The American Land Title Association (ALTA) has announced its support of federal regulators’ decision to extend the comment period for the risk retention and Qualified Residential Mortgage (QRM) provisions of the Dodd-Frank Wall Street Reform and Consumer Protection Act (Dodd-Frank). The deadline to submit public comments on the QRM was to expire June 10.
“ALTA strongly encourages regulators to protect consumers and investors by drafting a QRM that does not unnecessarily restrict credit and transfers legal title risks to state regulated insurance companies,” said Kurt Pfotenhauer, chief executive officer of the American Land Title Association (ALTA). “Investors and consumers deserve a gold standard that includes protection of their legal right to the property. Due to the complexity of the proposed rule and its interconnections with other rules still being developed by regulators, this extension is appropriate. Once we have the opportunity to understand how this rule will work in the new scheme required under last year’s financial overhaul, we will better be able to provide regulators with the necessary commentary to avoid any unintended consequences which could ultimately harm consumers and investors.”
A portion of the Dodd–Frank Act sets out a new requirement that forces lenders to retain five percent risk for any loans they sell on the secondary market. Exempted from the act’s risk retention requirements, however, are mortgage-backed securities (MBS) composed entirely of certain high-quality, lower-risk qualified residential mortgages (QRMs). Proposed rules would require future homebuyers to put down at least 20 percent of the purchase price of a home and meet strict income requirements to qualify for the loan with the lowest interest rates.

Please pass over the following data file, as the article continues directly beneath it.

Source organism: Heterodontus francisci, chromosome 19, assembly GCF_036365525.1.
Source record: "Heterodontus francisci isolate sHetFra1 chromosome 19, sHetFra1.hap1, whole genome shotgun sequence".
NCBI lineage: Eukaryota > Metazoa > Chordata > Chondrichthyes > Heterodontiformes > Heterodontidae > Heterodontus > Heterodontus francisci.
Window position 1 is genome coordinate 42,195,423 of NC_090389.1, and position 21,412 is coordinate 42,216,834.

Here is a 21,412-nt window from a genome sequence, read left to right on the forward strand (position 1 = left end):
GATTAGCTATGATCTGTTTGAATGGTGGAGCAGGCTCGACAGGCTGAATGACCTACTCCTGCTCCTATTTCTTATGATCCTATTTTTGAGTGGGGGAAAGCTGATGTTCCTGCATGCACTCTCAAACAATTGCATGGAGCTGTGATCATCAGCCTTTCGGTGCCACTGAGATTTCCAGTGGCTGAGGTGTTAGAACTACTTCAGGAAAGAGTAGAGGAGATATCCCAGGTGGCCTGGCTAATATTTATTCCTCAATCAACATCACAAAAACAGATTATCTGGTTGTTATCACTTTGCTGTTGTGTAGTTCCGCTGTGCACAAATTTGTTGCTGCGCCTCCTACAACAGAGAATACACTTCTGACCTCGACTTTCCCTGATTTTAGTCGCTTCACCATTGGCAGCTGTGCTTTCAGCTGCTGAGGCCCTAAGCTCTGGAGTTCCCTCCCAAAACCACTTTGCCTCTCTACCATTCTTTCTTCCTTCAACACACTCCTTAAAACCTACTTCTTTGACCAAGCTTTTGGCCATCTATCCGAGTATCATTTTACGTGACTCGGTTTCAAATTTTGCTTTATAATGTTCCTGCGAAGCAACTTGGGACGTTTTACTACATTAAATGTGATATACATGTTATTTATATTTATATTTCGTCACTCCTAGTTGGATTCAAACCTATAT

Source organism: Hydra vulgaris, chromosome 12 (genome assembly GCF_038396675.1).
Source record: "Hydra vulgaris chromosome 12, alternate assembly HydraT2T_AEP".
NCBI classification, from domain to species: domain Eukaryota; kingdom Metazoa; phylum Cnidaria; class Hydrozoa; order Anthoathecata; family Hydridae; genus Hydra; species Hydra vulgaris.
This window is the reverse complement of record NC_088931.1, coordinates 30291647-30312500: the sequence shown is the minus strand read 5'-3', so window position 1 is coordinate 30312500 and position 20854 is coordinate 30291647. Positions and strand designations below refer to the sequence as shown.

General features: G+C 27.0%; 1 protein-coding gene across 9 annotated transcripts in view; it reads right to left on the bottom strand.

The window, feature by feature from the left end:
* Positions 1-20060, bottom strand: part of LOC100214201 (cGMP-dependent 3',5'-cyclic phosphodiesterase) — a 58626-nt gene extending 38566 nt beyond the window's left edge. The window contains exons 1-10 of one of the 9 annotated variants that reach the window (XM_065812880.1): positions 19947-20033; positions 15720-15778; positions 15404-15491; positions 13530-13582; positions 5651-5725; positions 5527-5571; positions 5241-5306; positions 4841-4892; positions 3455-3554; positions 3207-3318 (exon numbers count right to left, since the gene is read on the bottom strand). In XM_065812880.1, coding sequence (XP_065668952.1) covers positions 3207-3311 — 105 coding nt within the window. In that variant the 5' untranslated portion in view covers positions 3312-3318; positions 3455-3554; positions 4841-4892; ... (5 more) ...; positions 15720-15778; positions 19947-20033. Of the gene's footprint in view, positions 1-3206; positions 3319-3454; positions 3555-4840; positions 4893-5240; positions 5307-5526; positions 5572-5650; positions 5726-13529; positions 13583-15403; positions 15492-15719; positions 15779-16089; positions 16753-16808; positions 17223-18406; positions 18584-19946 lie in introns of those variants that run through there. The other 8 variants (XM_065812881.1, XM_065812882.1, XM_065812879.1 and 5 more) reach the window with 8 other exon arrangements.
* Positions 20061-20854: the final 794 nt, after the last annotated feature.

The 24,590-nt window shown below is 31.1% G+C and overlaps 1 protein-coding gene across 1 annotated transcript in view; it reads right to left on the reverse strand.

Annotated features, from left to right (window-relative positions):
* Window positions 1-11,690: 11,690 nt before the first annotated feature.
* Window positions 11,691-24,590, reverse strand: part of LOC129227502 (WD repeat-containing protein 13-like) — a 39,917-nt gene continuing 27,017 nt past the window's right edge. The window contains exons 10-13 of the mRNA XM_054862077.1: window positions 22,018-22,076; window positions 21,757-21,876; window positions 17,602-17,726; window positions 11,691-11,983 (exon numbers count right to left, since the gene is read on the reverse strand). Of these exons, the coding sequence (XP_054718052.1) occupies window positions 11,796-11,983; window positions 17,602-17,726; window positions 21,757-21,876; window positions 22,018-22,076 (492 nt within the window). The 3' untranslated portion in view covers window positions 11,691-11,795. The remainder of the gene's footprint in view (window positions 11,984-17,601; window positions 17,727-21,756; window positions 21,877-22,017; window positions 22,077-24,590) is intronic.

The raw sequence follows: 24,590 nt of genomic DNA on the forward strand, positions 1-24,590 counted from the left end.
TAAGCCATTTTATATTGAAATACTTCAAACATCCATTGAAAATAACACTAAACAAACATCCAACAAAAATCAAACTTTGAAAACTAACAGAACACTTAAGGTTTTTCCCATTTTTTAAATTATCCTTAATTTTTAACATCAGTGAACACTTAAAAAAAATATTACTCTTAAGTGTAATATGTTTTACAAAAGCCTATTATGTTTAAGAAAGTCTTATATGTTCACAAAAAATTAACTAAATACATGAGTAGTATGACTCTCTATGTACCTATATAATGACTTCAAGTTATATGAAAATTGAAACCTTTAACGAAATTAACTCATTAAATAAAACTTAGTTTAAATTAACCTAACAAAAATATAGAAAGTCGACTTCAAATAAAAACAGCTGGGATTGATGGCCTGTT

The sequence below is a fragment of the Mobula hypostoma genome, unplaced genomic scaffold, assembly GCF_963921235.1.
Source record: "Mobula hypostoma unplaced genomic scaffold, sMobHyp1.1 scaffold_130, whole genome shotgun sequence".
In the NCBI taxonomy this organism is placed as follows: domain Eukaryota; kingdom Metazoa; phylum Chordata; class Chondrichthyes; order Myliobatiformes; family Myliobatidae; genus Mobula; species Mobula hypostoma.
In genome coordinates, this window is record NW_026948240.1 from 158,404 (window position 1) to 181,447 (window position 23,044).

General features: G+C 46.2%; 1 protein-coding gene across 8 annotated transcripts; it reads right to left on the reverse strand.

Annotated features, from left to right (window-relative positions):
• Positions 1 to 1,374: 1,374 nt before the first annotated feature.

ALTA joined 11 other trade associations warning federal regulators in a White Paper that the proposed QRM definition will harm many creditworthy borrowers while hampering the housing recovery. Congress rejected establishing high minimum downpayments because they are not a significant factor in reducing defaults compared to other underwriting and product features. The three sponsors of the QRM provision, Sens. Mary Landrieu, Kay Hagan and Johnny Isakson, sent a letter to the regulators saying they specifically rejected a minimum downpayment standard for the QRM. The letter was signed by 160 members of Congress, including 40 senators.
The justification of QRMs is to generate a finance structure that encourages responsible lending and borrowing. However, ALTA believes that the proposed regulation misses the mark because it does not require lenders to undertake common-sense underwriting steps to identify and establish who possesses the legal right to the property.
“Underwriting the real property that will serve as collateral for the mortgage loan is a fundamental part of the underwriting process and can be achieved by utilizing a title search backed by a title insurance policy to investigate, identify, and analyze the state of title to the collateral, thus reducing risk of loss for investors,” Pfotenhauer said.